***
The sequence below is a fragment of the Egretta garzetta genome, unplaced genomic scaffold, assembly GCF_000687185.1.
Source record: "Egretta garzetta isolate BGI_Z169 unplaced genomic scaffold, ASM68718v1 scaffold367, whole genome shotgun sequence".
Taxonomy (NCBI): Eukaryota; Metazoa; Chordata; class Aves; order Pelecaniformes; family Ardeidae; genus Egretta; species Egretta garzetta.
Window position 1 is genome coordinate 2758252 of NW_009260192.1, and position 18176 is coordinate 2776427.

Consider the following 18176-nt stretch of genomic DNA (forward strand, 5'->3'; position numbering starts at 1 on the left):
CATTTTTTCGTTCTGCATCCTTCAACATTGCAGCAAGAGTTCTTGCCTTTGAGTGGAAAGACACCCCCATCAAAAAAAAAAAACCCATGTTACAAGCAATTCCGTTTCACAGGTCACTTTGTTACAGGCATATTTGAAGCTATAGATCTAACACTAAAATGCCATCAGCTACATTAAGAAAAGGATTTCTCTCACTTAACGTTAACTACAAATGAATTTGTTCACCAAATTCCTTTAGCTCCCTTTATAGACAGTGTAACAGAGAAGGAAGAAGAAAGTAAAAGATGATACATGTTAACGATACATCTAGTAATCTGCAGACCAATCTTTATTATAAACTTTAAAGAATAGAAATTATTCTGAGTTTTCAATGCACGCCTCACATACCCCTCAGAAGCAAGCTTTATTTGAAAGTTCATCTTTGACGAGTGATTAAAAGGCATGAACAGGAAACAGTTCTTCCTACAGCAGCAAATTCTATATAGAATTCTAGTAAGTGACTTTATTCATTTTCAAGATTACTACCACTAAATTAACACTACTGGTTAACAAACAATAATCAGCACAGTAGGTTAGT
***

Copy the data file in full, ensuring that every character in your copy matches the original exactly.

The sequence below is a fragment of the Egretta garzetta genome, unplaced genomic scaffold, assembly GCF_000687185.1.
Source record: "Egretta garzetta isolate BGI_Z169 unplaced genomic scaffold, ASM68718v1 scaffold367, whole genome shotgun sequence".
Taxonomy (NCBI): Eukaryota; Metazoa; Chordata; class Aves; order Pelecaniformes; family Ardeidae; genus Egretta; species Egretta garzetta.
Window position 1 is genome coordinate 2758252 of NW_009260192.1, and position 18176 is coordinate 2776427.

Consider the following 18176-nt stretch of genomic DNA (forward strand, 5'->3'; position numbering starts at 1 on the left):
CATTTTTTCGTTCTGCATCCTTCAACATTGCAGCAAGAGTTCTTGCCTTTGAGTGGAAAGACACCCCCATCAAAAAAAAAAAACCCATGTTACAAGCAATTCCGTTTCACAGGTCACTTTGTTACAGGCATATTTGAAGCTATAGATCTAACACTAAAATGCCATCAGCTACATTAAGAAAAGGATTTCTCTCACTTAACGTTAACTACAAATGAATTTGTTCACCAAATTCCTTTAGCTCCCTTTATAGACAGTGTAACAGAGAAGGAAGAAGAAAGTAAAAGATGATACATGTTAACGATACATCTAGTAATCTGCAGACCAATCTTTATTATAAACTTTAAAGAATAGAAATTATTCTGAGTTTTCAATGCACGCCTCACATACCCCTCAGAAGCAAGCTTTATTTGAAAGTTCATCTTTGACGAGTGATTAAAAGGCATGAACAGGAAACAGTTCTTCCTACAGCAGCAAATTCTATATAGAATTCTAGTAAGTGACTTTATTCATTTTCAAGATTACTACCACTAAATTAACACTACTGGTTAACAAACAATAATCAGCACAGTAGGTTAGT